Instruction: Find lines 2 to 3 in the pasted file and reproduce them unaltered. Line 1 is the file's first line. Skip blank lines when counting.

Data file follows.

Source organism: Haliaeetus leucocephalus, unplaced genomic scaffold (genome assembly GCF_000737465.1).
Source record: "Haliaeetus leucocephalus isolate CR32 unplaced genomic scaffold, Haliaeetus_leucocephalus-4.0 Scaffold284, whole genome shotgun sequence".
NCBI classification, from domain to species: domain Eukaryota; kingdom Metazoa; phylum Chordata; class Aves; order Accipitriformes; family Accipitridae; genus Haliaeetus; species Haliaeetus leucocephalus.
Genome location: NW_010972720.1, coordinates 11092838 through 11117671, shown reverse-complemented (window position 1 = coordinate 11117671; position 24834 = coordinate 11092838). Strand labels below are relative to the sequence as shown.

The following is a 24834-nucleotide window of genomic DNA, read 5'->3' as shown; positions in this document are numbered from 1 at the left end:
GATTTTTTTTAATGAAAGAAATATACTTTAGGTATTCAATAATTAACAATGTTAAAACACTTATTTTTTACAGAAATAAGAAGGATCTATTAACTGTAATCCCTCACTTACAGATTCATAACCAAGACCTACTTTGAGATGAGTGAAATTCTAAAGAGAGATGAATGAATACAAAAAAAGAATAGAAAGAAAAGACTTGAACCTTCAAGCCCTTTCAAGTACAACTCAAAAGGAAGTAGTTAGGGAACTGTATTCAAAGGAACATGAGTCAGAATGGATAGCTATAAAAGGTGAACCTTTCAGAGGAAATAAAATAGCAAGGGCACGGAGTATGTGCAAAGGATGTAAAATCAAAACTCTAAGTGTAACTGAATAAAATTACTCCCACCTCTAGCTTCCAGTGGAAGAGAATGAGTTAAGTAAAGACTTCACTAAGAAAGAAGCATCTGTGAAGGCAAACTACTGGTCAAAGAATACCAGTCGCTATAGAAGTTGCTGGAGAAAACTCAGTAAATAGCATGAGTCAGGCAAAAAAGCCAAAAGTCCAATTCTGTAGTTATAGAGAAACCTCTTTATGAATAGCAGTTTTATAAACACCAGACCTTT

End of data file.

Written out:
Source record: "Haliaeetus leucocephalus isolate CR32 unplaced genomic scaffold, Haliaeetus_leucocephalus-4.0 Scaffold284, whole genome shotgun sequence".
NCBI classification, from domain to species: domain Eukaryota; kingdom Metazoa; phylum Chordata; class Aves; order Accipitriformes; family Accipitridae; genus Haliaeetus; species Haliaeetus leucocephalus.